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Thursday, November 23, 2017
HomeColumnsBorough residents face double taxation under governor’s wage tax

Borough residents face double taxation under governor’s wage tax

EXISTING ‘REQUIRED LOCAL CONTRIBUTION’ IS A TAX

By DAN BOCKHORST
GUEST COMMENTARY

In an address to Commonwealth North last month, Gov. Bill Walker claimed that Alaska is the “only state in the nation that doesn’t have a broad-based tax.”

Hawkins

DAN BOCKHORST

Scott Kendall, his chief of staff added that the lack of a broad-based tax creates what he called the “Alaska disconnect,” which occurs when growth leads to higher State costs without providing revenue to pay for the higher costs.

Remarkably, Gov. Walker overlooked in his comments the State’s Required Local Contribution for schools, which has been in place for more than a half-century and currently generates more than one-quarter of a billion dollars for the State annually.

Last year, Alaska Supreme Court Justice Daniel Winfree stated plainly that the Required Local Contribution “is a State-imposed mandate that municipalities raise specified funds for the State’s public schools system; it is a revenue source for the State — and a tax by any other name remains a tax.” (State v. Ketchikan Gateway Borough, 366 P.3d 86, 2016).

The State Required Local Contribution tax certainly does not suffer an “Alaska disconnect.” The RLC tax revenues are $11 million (4.6 percent) more this year than they were last year. Compared to five years ago, annual State RLC tax revenues have grown by more than $35 million (16.3 percent).

The State RLC tax is broad based; it applies to those living in Alaska’s 19 organized boroughs and 15 city school districts (684,797 Alaskans – 92.5 percent of the state’s population).

However, the State RLC tax is not universal; 19 school districts in Alaska — regional educational attendance areas or “REAAs” — are exempt from the RLC tax. There is no rational basis for the exemption (e.g., financial capacity). Residents of the 19 REAA school districts have simply chosen to remain unorganized since statehood, and thereby avoid the tax. In contrast, residents in Anchorage, Fairbanks, Mat-Su, Kenai, Kodiak, Juneau, Sitka, and Ketchikan were forced by the legislature and governor more than a half-century ago to form boroughs and pay the RLC tax.

Last year, the Fairbanks Daily News-Miner addressed the matter in an editorial as follows:

. . . [the State RLC tax] has caused division between areas of the state with borough government and those without: Why does the state require those in municipalities to pay more?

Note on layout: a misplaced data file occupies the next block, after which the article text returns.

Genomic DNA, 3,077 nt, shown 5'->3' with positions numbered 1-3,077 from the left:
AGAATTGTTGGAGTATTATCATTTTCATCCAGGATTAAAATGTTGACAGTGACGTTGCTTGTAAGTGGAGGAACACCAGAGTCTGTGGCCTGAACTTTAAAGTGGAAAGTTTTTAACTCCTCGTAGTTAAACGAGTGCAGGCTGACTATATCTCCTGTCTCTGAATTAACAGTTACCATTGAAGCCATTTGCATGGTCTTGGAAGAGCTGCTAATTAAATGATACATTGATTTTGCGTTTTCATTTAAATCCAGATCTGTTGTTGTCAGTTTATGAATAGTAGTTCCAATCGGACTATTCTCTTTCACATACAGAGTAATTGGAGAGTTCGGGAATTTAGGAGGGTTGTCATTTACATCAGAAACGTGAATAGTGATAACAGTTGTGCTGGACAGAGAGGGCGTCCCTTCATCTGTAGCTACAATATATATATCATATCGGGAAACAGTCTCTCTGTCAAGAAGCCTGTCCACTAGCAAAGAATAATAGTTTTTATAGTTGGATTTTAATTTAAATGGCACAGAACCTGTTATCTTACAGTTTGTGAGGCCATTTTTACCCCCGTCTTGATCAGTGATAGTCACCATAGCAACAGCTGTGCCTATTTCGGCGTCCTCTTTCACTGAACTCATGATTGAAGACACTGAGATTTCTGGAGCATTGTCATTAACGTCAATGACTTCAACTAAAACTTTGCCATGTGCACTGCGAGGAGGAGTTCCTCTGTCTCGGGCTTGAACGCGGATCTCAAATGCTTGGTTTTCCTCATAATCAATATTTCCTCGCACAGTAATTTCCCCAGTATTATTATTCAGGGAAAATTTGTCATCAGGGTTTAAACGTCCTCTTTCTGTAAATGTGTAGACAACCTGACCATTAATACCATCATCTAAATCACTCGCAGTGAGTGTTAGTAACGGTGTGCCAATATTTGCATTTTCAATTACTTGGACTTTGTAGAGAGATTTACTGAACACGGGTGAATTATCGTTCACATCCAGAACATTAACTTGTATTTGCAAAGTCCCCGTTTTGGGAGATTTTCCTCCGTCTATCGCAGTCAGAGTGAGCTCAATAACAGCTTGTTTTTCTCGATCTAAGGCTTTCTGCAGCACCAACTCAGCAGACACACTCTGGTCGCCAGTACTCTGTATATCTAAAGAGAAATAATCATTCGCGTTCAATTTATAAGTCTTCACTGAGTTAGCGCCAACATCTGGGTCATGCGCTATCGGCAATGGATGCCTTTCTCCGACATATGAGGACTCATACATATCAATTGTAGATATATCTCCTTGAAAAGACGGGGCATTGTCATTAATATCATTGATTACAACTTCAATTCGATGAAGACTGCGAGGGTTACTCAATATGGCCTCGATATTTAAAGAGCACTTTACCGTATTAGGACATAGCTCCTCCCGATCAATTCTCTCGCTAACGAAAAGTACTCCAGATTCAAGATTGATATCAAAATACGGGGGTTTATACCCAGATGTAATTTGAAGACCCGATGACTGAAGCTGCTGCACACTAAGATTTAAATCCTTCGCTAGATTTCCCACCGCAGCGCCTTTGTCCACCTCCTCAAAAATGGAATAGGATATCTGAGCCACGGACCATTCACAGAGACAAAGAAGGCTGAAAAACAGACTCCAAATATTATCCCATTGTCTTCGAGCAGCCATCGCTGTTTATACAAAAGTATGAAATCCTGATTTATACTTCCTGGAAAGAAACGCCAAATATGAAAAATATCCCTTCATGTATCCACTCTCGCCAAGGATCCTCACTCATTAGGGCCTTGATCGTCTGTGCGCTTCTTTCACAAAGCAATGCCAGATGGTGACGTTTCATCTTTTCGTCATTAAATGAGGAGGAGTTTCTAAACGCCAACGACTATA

. . . It’s a fundamental disparity that has yet to be addressed by the state, and the amount local governments contribute is huge . . . .

. . . the issue is still in dire need of correction. . .

. . . this is a problem the state created itself, one it is currently exacerbating and one it must resolve to prevent resentment between state residents inside and outside boroughs. – Fairbanks Daily News Miner

This week, the Alaska Legislature convened a special session to consider a new tax – a tax on wages and net earnings from self-employment.

If the new wage tax proposal is enacted as presently written, residents of boroughs and city school districts will be double taxed.

Alaskans and nonresident workers in Alaska will pay the estimated $320 million annual statewide wage tax, which is equivalent to $432.53 for each of Alaska’s 739,828 residents. Of course, residents of Alaska’s 19 organized boroughs and 15 city school districts will also continue to pay the RLC tax, which currently extracts $251,962,124 – the equivalent of $367.94 for each of the 684,797 residents of boroughs and city school districts.

This means residents of organized boroughs and city school districts would pay the equivalent of $800.47 per capita in those two State taxes (1.85 times the $432.53 per capita tax for those who do not live in organized boroughs and city school districts).

If Gov. Walker’s wage tax is in our future in some form, legislators should modify the measure to institute a long overdue remedy to effectively eliminate the disparity of the RLC tax. This could be done by imposing two rates for the wage tax, one for residents of areas subject to the RLC tax and another rate that is 1.85 times higher for those who currently evade the RLC tax.

The State’s onerous and disparate tax in the form of the Required Local Contribution has existed for more than a half-century. The disparate taxation needs to end NOW.

Dan Bockhorst worked in the field of local government in Alaska for more than 40 years, including nearly 10 years as Manager of the Ketchikan Gateway Borough, 27 years as chief of staff to the State of Alaska Local Boundary Commission, and 4 years as the Haines city administrator.  He is retired and lives in Ketchikan.

 

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Suzanne Downing had careers in business and journalism before serving as the Director of Faith and Community-based Initiatives for Florida Gov. Jeb Bush and returning to Alaska to serve as speechwriter for Gov. Sean Parnell. Born on the Oregon coast, she moved to Alaska in 1969.

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